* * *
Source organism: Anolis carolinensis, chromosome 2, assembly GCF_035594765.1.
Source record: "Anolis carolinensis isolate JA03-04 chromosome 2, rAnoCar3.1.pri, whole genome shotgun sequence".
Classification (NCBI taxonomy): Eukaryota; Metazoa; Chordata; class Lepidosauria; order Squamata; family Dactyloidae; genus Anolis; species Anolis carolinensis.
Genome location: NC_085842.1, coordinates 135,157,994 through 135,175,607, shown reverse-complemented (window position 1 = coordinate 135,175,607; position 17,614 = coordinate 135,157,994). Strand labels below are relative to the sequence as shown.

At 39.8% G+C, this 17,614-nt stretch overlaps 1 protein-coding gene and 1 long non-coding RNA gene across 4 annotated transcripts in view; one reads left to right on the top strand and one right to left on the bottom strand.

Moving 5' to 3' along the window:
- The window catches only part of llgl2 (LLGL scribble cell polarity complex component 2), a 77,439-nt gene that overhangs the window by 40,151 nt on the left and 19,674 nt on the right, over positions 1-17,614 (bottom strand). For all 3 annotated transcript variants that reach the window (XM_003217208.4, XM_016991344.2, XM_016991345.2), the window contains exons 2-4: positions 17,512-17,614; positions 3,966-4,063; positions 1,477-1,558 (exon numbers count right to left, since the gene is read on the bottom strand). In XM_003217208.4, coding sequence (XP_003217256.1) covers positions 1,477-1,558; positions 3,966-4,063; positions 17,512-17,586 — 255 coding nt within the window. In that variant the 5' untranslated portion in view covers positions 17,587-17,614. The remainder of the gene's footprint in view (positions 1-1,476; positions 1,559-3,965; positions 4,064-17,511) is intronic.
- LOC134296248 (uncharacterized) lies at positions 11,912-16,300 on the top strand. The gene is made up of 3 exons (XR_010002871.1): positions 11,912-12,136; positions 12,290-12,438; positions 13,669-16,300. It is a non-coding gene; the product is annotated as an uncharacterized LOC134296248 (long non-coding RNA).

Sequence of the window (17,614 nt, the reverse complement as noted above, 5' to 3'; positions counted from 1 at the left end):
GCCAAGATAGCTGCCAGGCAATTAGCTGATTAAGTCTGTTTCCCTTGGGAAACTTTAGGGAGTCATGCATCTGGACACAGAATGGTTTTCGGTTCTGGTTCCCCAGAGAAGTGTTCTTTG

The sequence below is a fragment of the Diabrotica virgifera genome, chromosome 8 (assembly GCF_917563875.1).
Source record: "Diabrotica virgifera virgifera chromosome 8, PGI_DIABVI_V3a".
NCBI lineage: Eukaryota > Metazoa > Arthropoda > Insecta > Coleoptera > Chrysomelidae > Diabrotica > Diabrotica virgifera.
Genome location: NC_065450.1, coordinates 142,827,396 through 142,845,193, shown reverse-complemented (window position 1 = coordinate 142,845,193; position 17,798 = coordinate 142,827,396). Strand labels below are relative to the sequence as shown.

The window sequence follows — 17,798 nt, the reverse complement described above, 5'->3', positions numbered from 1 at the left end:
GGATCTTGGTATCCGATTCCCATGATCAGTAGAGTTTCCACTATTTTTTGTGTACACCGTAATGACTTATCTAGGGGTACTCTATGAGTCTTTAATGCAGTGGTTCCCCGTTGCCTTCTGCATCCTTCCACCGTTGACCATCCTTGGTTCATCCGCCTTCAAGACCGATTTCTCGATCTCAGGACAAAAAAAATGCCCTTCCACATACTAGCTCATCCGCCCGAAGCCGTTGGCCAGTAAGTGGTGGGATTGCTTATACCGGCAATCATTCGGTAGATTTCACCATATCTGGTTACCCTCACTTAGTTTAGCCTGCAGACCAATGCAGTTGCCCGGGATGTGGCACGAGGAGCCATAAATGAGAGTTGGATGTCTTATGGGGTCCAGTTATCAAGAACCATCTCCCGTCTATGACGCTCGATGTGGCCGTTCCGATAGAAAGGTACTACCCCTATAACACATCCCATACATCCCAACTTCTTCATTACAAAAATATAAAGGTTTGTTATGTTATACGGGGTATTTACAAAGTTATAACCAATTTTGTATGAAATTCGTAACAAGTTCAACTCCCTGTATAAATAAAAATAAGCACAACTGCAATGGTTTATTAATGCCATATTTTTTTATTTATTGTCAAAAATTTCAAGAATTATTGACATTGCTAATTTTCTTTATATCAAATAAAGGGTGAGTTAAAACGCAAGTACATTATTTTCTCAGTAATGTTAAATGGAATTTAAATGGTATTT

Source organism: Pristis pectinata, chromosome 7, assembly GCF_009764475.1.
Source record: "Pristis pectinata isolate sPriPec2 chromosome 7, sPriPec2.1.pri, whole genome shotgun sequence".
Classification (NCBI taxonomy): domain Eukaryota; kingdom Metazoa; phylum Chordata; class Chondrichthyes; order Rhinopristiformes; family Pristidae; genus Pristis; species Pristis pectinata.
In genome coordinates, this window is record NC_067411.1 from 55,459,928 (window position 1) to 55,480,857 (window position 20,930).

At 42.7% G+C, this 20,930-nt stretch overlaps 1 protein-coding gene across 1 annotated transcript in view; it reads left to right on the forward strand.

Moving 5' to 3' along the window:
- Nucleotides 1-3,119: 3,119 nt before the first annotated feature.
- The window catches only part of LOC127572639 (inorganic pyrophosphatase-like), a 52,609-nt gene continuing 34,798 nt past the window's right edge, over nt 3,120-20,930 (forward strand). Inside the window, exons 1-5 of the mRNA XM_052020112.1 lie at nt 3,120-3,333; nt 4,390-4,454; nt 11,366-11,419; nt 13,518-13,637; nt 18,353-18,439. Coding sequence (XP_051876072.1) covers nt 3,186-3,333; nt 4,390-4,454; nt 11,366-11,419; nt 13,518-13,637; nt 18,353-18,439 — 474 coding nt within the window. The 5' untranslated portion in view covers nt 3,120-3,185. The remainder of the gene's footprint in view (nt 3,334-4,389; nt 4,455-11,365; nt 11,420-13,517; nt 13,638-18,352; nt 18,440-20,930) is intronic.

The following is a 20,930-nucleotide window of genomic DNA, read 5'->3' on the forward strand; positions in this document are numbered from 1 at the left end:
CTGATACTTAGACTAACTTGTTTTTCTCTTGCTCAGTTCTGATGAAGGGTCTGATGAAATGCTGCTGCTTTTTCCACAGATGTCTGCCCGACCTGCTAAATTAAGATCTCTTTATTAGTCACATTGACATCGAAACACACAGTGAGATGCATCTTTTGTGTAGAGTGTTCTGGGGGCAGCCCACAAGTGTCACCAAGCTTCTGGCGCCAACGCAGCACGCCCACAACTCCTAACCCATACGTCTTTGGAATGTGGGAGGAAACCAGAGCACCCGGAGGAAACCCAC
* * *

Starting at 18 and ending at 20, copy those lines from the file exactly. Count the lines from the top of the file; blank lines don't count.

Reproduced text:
Source record: "Pristis pectinata isolate sPriPec2 chromosome 7, sPriPec2.1.pri, whole genome shotgun sequence".
Classification (NCBI taxonomy): domain Eukaryota; kingdom Metazoa; phylum Chordata; class Chondrichthyes; order Rhinopristiformes; family Pristidae; genus Pristis; species Pristis pectinata.
In genome coordinates, this window is record NC_067411.1 from 55,459,928 (window position 1) to 55,480,857 (window position 20,930).